I didn’t make a lot of forward motion this week. Part of it was just shortness of time (I’m right on that line of being just on time and falling behind with an important deadline). Part of it was hitting one of the first bumps in this project as I had to figure a few things out.
But let’s look at what there is and next week I’ll have some more.
First thing I did was the smokestacks for the top of the engine stacks. They’re worth spending a bit of time on because they work off an interesting design that crops up a few times in this template. It took me a few minutes to figure it out, but once I did I was kind of awed by the creator’s solution to the detail issue.
In the past, when I wanted to add detail to an engine or gun barrel, I’d start with an octagonal tube and add strips of curved card around it to “smooth out” the design a bit. In this template, it’s all done as one piece. I just cut it out and roll it. The detail pieces are longer, so they build up higher. It’s very clever.
Since a lot of this detail is 2D though—just images on the paper—I decided to take it a bit further. The circular vents on the smokestack are almost exactly 1/8”, so I took a few minutes to line up my hole punch and actually make them. When the detail wraps around, they’ll have flat card beneath them just like the vents on the back of the engine stack.
I wound each of the long pieces around my knife to give them a good bend. Then I glued the tab first to form the base and held it for a minute or two. Once it felt secure, I wrapped the second half of it around. I made sure to pull it tight so there weren’t any odd gaps between the two layers. It’s tricky because pulling too hard will tug the tab loose (as I discovered), so don’t be too frustrated if this takes two or three attempts.
Once it was all in place, I tapped the top and bottom on the table a few times to make sure everything was sitting flush. I also squished the sides a bit to get it as close to round as possible. I held each one for about five minutes to make sure they were solid.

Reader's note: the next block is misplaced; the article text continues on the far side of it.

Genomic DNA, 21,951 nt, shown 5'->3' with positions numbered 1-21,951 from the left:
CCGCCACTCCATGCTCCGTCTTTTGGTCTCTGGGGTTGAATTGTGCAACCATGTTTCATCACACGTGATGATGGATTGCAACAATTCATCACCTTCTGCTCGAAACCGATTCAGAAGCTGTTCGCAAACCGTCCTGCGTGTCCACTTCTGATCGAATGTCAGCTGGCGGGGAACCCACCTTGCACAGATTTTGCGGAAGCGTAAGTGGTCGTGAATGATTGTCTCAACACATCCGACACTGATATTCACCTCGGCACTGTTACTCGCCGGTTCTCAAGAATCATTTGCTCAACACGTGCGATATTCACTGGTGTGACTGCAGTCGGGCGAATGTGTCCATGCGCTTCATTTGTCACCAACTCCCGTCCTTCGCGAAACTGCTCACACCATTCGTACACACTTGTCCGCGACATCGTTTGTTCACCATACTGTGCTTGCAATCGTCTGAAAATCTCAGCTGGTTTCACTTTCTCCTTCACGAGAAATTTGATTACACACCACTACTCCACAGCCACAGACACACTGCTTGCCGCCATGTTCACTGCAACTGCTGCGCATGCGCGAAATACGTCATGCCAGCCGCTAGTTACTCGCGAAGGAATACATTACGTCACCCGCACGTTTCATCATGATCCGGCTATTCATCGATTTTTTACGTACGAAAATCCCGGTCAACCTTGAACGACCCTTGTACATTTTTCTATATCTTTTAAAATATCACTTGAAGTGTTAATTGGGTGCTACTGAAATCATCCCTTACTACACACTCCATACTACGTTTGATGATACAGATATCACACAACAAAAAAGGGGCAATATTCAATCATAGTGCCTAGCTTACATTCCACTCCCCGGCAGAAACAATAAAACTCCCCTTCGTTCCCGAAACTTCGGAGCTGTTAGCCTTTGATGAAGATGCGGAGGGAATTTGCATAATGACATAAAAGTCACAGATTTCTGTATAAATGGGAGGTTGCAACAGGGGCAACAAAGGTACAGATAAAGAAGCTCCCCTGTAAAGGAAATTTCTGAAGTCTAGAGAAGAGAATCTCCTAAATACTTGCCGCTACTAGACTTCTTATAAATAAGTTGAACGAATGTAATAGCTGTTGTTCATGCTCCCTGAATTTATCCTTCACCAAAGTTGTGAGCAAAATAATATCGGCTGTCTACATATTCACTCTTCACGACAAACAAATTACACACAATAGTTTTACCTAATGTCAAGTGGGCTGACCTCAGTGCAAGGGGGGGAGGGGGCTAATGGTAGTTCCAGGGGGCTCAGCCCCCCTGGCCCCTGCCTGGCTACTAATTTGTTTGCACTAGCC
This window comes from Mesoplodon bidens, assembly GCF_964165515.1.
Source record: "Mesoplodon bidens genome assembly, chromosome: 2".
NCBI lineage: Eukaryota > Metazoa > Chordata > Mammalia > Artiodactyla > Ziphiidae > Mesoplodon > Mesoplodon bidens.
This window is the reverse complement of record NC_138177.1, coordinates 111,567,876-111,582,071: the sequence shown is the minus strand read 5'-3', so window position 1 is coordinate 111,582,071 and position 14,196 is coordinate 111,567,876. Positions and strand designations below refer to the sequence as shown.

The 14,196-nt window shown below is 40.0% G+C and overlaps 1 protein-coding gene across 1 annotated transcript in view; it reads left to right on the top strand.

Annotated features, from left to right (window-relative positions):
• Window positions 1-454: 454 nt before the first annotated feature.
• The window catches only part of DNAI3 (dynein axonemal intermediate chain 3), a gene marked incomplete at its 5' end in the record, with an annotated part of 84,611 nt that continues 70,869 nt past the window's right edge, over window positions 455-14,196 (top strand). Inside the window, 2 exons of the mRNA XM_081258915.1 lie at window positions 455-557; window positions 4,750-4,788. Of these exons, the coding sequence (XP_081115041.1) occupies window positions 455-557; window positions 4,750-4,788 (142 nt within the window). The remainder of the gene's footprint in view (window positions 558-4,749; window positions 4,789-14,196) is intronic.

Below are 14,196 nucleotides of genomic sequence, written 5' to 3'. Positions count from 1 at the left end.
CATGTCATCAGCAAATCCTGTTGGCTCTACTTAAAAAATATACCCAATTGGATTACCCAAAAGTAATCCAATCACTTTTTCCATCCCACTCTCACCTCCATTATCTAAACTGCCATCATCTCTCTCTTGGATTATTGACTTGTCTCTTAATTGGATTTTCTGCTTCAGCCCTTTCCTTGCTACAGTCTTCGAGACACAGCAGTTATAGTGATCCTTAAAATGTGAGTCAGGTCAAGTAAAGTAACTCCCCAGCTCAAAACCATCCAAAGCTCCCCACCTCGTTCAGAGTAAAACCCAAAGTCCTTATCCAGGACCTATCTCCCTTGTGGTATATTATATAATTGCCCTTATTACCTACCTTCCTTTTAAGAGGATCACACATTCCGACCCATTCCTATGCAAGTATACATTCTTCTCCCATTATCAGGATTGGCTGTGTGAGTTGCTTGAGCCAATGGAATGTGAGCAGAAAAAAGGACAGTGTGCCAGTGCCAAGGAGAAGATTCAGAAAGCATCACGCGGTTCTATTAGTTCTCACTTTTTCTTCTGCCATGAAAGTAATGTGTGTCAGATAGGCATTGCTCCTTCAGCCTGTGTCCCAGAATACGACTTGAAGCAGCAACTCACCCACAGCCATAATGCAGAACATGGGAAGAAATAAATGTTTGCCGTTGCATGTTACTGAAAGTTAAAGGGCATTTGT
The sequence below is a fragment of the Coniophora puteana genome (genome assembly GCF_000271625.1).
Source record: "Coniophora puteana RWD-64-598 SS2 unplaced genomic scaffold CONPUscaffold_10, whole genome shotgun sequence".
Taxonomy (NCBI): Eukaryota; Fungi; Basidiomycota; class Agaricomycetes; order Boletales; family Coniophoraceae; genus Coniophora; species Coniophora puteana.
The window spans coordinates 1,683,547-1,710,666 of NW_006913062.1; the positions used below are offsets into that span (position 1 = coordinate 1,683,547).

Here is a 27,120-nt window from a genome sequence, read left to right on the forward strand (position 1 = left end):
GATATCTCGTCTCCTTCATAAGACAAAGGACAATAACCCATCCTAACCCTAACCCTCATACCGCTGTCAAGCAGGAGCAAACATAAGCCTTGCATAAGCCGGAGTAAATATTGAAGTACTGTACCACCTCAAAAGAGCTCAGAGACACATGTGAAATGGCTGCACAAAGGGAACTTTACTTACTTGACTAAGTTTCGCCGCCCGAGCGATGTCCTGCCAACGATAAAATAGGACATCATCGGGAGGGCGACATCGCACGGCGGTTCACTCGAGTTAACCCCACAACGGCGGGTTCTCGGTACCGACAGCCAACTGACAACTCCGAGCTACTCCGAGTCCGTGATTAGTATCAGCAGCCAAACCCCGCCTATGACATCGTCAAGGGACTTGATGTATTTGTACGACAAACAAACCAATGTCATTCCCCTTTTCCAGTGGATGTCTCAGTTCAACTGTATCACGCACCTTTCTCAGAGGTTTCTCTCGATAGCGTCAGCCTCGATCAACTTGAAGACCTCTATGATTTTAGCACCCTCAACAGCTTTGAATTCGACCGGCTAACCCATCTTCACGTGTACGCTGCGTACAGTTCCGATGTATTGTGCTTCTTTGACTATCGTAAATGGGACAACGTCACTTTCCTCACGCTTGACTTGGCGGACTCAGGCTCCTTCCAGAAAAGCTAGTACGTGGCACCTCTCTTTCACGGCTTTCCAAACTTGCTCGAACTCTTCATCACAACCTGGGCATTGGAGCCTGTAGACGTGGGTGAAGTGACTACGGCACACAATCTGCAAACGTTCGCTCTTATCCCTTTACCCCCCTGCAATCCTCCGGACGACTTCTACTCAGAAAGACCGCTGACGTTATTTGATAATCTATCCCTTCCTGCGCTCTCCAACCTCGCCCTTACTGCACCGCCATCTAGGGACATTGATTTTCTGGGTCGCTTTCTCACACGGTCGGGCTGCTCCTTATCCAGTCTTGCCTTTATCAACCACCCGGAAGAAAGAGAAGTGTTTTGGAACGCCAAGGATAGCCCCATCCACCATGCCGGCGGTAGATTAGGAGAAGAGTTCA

I decided to move on to the head next. It’s a very small piece, and it doesn’t help that its outlines are pale gray on white paper. It’s also very intricate. I spent about twenty minutes cutting the whole piece out.
Helpful Hint—If you’re going to peel the paper off like I do, take a moment and trace over these lines with a sharp pencil or fine pen. Your eyes will thank you for it later. My eyes are cursing me because I didn’t think of it until I was done...
At this point it became how small the head was in relation to the torso. It also has no real detail on it aside from 2D eyes. I wanted to mull this over for a bit, so I moved on the extremely slow process of cutting out the Knight’s hood. It’s a piece with a lot of very thin sections. I’d hoped I’d be able to alter it’s shape a bit, give it that little “bill” in the front that the new GW version has, but that would involve additions, not alterations.
As I studied the template and some of the images go the finished model, it struck me that I could add a second hood inside the larger one. It would fill up some space and bring this closer to the GW model. It was also clear I’d have to start with the head and build out.
And this was where I decided to stop and mull on things a bit more. I cut out the “neck” and some of the shoulder pieces, just to have some more pieces ready to go, but I stopped assembling things until I had a better sense of where I was going with this.